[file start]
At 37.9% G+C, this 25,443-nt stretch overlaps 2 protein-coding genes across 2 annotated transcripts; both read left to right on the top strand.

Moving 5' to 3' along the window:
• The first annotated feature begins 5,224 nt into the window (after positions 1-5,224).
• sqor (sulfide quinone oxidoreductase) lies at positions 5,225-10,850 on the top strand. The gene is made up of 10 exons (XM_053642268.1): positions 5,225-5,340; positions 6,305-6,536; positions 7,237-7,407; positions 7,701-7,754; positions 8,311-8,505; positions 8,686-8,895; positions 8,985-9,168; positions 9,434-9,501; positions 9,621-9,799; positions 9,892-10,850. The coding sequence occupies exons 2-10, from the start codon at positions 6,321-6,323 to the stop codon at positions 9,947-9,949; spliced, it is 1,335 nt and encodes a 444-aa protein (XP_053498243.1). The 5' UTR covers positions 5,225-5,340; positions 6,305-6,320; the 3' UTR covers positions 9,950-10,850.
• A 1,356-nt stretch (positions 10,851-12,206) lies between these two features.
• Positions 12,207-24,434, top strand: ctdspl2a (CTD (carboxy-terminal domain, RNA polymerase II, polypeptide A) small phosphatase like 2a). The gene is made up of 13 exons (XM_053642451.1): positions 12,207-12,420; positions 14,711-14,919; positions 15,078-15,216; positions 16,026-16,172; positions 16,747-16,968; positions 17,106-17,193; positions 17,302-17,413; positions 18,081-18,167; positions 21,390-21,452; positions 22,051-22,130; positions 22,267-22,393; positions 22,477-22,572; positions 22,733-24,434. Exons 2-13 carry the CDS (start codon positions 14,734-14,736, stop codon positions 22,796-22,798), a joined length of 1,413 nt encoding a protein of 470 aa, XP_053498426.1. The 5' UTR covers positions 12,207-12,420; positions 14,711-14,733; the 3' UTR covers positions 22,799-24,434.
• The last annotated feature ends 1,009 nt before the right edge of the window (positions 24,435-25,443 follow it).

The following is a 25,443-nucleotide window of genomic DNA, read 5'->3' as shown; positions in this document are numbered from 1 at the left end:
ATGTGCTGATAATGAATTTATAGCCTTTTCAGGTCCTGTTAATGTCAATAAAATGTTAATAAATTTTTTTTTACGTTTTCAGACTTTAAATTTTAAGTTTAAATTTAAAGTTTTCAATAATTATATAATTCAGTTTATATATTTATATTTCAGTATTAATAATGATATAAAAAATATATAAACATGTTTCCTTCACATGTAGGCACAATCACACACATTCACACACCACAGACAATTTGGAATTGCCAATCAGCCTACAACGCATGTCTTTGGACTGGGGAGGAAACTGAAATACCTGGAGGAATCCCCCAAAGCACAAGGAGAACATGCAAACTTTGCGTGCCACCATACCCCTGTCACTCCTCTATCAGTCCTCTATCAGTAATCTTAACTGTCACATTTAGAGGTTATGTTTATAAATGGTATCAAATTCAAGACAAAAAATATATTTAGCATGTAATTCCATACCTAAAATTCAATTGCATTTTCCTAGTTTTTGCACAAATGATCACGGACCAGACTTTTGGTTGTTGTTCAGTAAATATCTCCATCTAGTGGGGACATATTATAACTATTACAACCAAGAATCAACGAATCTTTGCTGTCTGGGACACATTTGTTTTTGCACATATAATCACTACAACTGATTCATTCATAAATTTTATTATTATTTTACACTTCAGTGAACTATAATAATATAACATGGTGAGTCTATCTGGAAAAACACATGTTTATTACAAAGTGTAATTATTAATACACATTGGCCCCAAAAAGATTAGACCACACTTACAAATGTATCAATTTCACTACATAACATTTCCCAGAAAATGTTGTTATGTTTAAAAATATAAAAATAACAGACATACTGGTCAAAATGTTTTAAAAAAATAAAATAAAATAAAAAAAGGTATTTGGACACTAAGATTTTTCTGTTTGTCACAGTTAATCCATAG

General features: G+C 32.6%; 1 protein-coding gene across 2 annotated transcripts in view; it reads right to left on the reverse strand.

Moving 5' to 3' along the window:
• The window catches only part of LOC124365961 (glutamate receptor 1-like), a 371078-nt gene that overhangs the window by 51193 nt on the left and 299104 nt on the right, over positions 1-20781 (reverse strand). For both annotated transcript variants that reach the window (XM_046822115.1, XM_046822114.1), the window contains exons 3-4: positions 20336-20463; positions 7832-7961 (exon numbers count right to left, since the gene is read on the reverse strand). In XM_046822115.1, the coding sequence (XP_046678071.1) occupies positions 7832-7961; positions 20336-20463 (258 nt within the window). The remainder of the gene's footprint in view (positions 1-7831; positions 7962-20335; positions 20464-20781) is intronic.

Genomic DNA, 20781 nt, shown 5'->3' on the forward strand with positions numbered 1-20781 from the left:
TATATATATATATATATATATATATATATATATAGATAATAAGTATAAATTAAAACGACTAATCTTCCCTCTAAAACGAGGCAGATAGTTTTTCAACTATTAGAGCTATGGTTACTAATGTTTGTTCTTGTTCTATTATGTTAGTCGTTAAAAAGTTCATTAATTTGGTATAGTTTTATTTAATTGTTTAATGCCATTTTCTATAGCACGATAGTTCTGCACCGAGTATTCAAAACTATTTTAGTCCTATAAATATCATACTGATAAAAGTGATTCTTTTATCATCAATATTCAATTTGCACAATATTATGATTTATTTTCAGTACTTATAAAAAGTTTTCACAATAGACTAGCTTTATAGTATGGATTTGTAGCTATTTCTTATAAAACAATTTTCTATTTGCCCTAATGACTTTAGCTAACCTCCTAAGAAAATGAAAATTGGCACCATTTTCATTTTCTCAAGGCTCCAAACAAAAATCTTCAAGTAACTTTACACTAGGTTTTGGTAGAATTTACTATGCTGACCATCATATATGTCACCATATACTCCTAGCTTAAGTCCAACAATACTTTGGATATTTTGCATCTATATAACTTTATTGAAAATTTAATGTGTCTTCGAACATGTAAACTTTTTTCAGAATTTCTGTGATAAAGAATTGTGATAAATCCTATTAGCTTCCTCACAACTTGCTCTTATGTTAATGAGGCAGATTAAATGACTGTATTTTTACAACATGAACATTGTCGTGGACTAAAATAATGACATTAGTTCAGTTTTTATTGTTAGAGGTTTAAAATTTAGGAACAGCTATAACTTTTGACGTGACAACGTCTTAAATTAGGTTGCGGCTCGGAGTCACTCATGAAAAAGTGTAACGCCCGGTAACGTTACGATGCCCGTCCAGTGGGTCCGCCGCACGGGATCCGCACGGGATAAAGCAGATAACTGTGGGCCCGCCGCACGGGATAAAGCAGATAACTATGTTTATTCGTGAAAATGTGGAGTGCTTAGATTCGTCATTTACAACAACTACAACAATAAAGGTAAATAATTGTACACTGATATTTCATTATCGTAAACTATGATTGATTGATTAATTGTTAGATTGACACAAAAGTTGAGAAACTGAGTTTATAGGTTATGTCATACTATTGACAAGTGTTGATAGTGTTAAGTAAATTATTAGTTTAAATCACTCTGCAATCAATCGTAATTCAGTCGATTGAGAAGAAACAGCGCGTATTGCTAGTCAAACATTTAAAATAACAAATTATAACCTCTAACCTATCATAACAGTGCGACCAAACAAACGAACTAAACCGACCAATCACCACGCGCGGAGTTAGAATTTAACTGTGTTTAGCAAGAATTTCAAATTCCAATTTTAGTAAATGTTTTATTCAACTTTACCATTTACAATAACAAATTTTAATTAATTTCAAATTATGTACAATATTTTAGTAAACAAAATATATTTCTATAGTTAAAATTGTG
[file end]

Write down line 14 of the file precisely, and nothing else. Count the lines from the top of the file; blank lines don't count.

TATATATATATATATATATATATATATATATATAGATAATAAGTATAAATTAAAACGACTAATCTTCCCTCTAAAACGAGGCAGATAGTTTTTCAACTATTAGAGCTATGGTTACTAATGTTTGTTCTTGTTCTATTATGTTAGTCGTTAAAAAGTTCATTAATTTGGTATAGTTTTATTTAATTGTTTAATGCCATTTTCTATAGCACGATAGTTCTGCACCGAGTATTCAAAACTATTTTAGTCCTATAAATATCATACTGATAAAAGTGATTCTTTTATCATCAATATTCAATTTGCACAATATTATGATTTATTTTCAGTACTTATAAAAAGTTTTCACAATAGACTAGCTTTATAGTATGGATTTGTAGCTATTTCTTATAAAACAATTTTCTATTTGCCCTAATGACTTTAGCTAACCTCCTAAGAAAATGAAAATTGGCACCATTTTCATTTTCTCAAGGCTCCAAACAAAAATCTTCAAGTAACTTTACACTAGGTTTTGGTAGAATTTACTATGCTGACCATCATATATGTCACCATATACTCCTAGCTTAAGTCCAACAATACTTTGGATATTTTGCATCTATATAACTTTATTGAAAATTTAATGTGTCTTCGAACATGTAAACTTTTTTCAGAATTTCTGTGATAAAGAATTGTGATAAATCCTATTAGCTTCCTCACAACTTGCTCTTATGTTAATGAGGCAGATTAAATGACTGTATTTTTACAACATGAACATTGTCGTGGACTAAAATAATGACATTAGTTCAGTTTTTATTGTTAGAGGTTTAAAATTTAGGAACAGCTATAACTTTTGACGTGACAACGTCTTAAATTAGGTTGCGGCTCGGAGTCACTCATGAAAAAGTGTAACGCCCGGTAACGTTACGATGCCCGTCCAGTGGGTCCGCCGCACGGGATCCGCACGGGATAAAGCAGATAACTGTGGGCCCGCCGCACGGGATAAAGCAGATAACTATGTTTATTCGTGAAAATGTGGAGTGCTTAGATTCGTCATTTACAACAACTACAACAATAAAGGTAAATAATTGTACACTGATATTTCATTATCGTAAACTATGATTGATTGATTAATTGTTAGATTGACACAAAAGTTGAGAAACTGAGTTTATAGGTTATGTCATACTATTGACAAGTGTTGATAGTGTTAAGTAAATTATTAGTTTAAATCACTCTGCAATCAATCGTAATTCAGTCGATTGAGAAGAAACAGCGCGTATTGCTAGTCAAACATTTAAAATAACAAATTATAACCTCTAACCTATCATAACAGTGCGACCAAACAAACGAACTAAACCGACCAATCACCACGCGCGGAGTTAGAATTTAACTGTGTTTAGCAAGAATTTCAAATTCCAATTTTAGTAAATGTTTTATTCAACTTTACCATTTACAATAACAAATTTTAATTAATTTCAAATTATGTACAATATTTTAGTAAACAAAATATATTTCTATAGTTAAAATTGTG